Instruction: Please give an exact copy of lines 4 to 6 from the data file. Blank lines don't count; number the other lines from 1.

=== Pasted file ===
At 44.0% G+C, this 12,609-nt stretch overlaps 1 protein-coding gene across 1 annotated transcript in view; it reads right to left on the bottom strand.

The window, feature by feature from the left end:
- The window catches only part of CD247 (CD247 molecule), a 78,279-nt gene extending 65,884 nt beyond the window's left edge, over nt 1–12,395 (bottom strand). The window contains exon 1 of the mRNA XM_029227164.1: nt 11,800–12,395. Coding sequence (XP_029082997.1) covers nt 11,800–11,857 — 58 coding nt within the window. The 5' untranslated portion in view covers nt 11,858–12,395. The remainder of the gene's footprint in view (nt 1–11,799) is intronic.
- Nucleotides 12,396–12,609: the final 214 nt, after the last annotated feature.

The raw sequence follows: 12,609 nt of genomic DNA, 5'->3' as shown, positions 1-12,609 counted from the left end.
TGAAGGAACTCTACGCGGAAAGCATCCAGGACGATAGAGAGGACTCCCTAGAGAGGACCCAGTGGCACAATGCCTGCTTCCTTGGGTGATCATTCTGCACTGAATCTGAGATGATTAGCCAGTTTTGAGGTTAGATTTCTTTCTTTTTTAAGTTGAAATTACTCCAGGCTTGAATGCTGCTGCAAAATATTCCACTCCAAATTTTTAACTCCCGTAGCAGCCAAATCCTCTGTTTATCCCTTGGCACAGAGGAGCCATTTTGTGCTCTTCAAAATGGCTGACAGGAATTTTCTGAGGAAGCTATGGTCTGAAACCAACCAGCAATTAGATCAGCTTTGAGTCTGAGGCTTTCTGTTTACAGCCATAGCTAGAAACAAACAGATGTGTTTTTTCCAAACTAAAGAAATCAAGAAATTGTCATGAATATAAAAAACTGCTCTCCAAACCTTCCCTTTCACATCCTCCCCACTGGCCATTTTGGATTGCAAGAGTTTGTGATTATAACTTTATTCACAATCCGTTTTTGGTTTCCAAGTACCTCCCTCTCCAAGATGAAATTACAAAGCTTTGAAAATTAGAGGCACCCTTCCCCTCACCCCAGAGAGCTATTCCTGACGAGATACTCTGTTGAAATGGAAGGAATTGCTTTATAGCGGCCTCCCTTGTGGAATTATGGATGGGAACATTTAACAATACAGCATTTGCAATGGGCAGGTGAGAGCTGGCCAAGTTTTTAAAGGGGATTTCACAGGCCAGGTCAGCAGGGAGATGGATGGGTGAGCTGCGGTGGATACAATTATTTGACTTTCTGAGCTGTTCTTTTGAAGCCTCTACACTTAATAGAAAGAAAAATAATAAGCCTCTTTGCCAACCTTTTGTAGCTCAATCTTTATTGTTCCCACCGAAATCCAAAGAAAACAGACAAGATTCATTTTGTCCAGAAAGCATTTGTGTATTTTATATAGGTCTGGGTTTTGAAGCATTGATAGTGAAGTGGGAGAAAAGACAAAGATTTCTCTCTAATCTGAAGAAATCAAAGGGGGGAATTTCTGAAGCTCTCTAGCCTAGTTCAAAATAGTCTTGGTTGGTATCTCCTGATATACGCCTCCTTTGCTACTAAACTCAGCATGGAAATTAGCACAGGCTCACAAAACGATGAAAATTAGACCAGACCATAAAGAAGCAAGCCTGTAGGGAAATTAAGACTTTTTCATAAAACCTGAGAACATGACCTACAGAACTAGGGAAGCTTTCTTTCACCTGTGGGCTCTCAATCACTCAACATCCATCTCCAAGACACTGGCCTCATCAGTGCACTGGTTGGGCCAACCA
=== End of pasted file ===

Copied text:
- Nucleotides 12,396–12,609: the final 214 nt, after the last annotated feature.

The raw sequence follows: 12,609 nt of genomic DNA, 5'->3' as shown, positions 1-12,609 counted from the left end.
TGAAGGAACTCTACGCGGAAAGCATCCAGGACGATAGAGAGGACTCCCTAGAGAGGACCCAGTGGCACAATGCCTGCTTCCTTGGGTGATCATTCTGCACTGAATCTGAGATGATTAGCCAGTTTTGAGGTTAGATTTCTTTCTTTTTTAAGTTGAAATTACTCCAGGCTTGAATGCTGCTGCAAAATATTCCACTCCAAATTTTTAACTCCCGTAGCAGCCAAATCCTCTGTTTATCCCTTGGCACAGAGGAGCCATTTTGTGCTCTTCAAAATGGCTGACAGGAATTTTCTGAGGAAGCTATGGTCTGAAACCAACCAGCAATTAGATCAGCTTTGAGTCTGAGGCTTTCTGTTTACAGCCATAGCTAGAAACAAACAGATGTGTTTTTTCCAAACTAAAGAAATCAAGAAATTGTCATGAATATAAAAAACTGCTCTCCAAACCTTCCCTTTCACATCCTCCCCACTGGCCATTTTGGATTGCAAGAGTTTGTGATTATAACTTTATTCACAATCCGTTTTTGGTTTCCAAGTACCTCCCTCTCCAAGATGAAATTACAAAGCTTTGAAAATTAGAGGCACCCTTCCCCTCACCCCAGAGAGCTATTCCTGACGAGATACTCTGTTGAAATGGAAGGAATTGCTTTATAGCGGCCTCCCTTGTGGAATTATGGATGGGAACATTTAACAATACAGCATTTGCAATGGGCAGGTGAGAGCTGGCCAAGTTTTTAAAGGGGATTTCACAGGCCAGGTCAGCAGGGAGATGGATGGGTGAGCTGCGGTGGATACAATTATTTGACTTTCTGAGCTGTTCTTTTGAAGCCTCTACACTTAATAGAAAGAAAAATAATAAGCCTCTTTGCCAACCTTTTGTAGCTCAATCTTTATTGTTCCCACCGAAATCCAAAGAAAACAGACAAGATTCATTTTGTCCAGAAAGCATTTGTGTATTTTATATAGGTCTGGGTTTTGAAGCATTGATAGTGAAGTGGGAGAAAAGACAAAGATTTCTCTCTAATCTGAAGAAATCAAAGGGGGGAATTTCTGAAGCTCTCTAGCCTAGTTCAAAATAGTCTTGGTTGGTATCTCCTGATATACGCCTCCTTTGCTACTAAACTCAGCATGGAAATTAGCACAGGCTCACAAAACGATGAAAATTAGACCAGACCATAAAGAAGCAAGCCTGTAGGGAAATTAAGACTTTTTCATAAAACCTGAGAACATGACCTACAGAACTAGGGAAGCTTTCTTTCACCTGTGGGCTCTCAATCACTCAACATCCATCTCCAAGACACTGGCCTCATCAGTGCACTGGTTGGGCCAACCA